From Round to Square (and back)

For The Emperor's Teacher, scroll down (↓) to "Topics." It's the management book that will rock the world (and break the vase, as you will see). Click or paste the following link for a recent profile of the project:

A new post appears every day at 12:05* (CDT). There's more, though. Take a look at the right-hand side of the page for over four years of material (2,000 posts and growing) from Seinfeld and country music to every single day of the Chinese lunar calendar...translated. Look here ↓ and explore a little. It will take you all the way down the page...from round to square (and back again).
*Occasionally I will leave a long post up for thirty-six hours, and post a shorter entry at noon the next day.

Wednesday, August 8, 2012

La Pensée Cyclique—Rural Religion in China (4)

[a] Renewal RF
Click here for other posts in Round and Square's "Rural Religion in China" series:
Rural 1          Rural 2          Rural 3          Rural 4          Rural 5          Rural 6           Rural 7          Rural 8 
Rural 9          Rural 10        Rural 11        Rural 12        Rural 13        Rural 14         Rural 15        Rural 16        Rural 17        Rural 18        Rural 19        Rural 20        Rural 21        Rural 22         Rural 23        Rural 24
Rural 25        Rural 26        Rural 27        Rural 28        Rural 29        Rural 30         Rural 31        Rural 32        Rural 33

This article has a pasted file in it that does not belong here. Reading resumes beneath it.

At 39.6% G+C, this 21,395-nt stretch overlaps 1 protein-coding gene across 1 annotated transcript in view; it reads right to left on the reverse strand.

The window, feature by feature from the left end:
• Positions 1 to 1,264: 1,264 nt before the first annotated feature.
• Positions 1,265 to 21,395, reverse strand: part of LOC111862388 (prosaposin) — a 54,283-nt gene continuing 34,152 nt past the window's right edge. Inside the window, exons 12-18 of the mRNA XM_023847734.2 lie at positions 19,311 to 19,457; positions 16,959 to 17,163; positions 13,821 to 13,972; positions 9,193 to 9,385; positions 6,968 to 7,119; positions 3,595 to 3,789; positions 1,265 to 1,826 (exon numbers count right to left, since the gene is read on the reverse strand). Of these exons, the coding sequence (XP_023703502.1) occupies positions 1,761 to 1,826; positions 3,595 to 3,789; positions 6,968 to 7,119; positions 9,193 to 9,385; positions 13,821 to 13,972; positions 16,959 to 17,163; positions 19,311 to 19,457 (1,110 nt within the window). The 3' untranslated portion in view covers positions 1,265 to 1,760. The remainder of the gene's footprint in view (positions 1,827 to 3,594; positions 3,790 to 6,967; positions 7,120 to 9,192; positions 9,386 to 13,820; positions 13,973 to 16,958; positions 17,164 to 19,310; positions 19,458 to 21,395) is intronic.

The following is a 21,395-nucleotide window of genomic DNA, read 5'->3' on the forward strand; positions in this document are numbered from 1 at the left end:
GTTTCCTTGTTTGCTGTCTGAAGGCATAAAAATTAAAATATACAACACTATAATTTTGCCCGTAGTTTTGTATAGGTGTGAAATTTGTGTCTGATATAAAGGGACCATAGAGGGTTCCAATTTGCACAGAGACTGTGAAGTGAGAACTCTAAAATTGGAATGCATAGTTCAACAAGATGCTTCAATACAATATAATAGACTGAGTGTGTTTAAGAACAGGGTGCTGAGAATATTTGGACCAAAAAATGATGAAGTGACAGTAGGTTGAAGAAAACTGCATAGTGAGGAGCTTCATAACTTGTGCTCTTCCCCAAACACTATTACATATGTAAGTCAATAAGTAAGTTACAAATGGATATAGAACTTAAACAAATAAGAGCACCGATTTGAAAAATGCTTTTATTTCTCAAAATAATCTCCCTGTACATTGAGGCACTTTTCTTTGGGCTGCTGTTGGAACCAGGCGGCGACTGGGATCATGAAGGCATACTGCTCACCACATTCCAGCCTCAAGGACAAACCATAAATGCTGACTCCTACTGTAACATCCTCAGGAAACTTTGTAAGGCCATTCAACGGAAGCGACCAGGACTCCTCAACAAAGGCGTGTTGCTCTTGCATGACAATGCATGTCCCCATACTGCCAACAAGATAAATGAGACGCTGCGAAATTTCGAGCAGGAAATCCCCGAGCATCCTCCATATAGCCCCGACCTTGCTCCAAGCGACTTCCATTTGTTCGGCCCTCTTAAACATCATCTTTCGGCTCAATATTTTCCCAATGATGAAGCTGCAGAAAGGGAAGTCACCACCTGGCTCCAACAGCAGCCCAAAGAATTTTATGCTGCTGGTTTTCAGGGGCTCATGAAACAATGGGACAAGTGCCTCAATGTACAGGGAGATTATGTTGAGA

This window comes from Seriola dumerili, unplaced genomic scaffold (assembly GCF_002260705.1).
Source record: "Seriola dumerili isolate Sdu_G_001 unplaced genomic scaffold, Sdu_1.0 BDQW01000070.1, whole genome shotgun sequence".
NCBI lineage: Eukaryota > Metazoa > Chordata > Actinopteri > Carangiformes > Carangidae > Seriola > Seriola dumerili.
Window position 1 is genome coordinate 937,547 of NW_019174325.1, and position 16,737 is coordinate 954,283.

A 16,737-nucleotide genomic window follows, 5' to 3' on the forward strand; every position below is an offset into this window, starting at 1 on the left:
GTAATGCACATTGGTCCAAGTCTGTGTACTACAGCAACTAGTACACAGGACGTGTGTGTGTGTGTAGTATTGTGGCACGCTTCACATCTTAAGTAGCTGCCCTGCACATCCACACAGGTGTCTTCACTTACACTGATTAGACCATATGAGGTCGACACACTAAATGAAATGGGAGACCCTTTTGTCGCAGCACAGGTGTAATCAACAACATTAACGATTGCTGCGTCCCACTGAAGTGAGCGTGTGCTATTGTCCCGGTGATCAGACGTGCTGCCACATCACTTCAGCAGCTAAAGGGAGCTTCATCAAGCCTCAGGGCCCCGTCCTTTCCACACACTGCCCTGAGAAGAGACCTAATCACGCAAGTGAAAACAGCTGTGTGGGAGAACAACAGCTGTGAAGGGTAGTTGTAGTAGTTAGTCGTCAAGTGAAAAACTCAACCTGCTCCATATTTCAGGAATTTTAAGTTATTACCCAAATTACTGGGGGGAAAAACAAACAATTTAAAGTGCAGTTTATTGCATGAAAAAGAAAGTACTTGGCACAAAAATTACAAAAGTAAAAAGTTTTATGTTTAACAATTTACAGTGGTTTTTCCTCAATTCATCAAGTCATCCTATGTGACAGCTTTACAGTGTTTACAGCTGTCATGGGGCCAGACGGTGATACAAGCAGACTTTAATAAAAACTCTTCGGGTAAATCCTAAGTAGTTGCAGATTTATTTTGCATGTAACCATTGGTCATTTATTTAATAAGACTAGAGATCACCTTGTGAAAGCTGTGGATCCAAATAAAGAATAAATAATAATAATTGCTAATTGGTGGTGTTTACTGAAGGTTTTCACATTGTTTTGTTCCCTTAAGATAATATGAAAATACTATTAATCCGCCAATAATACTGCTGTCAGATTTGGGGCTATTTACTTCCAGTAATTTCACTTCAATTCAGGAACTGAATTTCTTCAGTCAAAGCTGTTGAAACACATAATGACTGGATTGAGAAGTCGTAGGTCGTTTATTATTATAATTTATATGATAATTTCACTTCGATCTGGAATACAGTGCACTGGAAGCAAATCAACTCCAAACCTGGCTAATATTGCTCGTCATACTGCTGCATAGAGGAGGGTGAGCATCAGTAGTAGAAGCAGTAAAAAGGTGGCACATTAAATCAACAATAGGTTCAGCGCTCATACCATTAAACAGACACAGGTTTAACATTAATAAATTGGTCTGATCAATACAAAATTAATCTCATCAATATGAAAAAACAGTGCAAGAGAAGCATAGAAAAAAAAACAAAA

The Need for Renewal
After describing in detail the architectural and seasonal solidity of the family grouping, and then proceeding to describe the deep integration of the village unit (stretching credulity with fathers and uncles, mothers and aunts, as one), Granet reaches the key point in his early analysis. A social unit of such simplicity cannot survive, because it is incapable of renewing itself. The renewal thus called for goes far beyond the very common forms that one might perceive if one’s only focus is of a practical nature. Granet argues here for more than fresh conversation and the avoidance of inbreeding. Society must renew and regenerate, just as the soil and the seasons must do the same.

          The large undivided family, which, as the days went by, was self-sufficient and lived 
          in isolation, was, however, neither completely independent nor always closed. The 
          alternating distribution of work went with a strong opposition between the sexes 
          expressed also by the prohibition on marriage within the group of kinsmen.[1]

          Cette large famille indivise, qui, dans le courant des jours, se suffit à elle-même et vit 
          dans l'isolement, n'est, cependant, ni complètement indépendante ni toujours fermée. 
          La distribution alternée du travail accompagnait une forte opposition entre les sexes 
          qui se traduisait encore par l'interdiction de contracter mariage à l'intérieur de 
          la parenté.[2]
[b] Exchange RF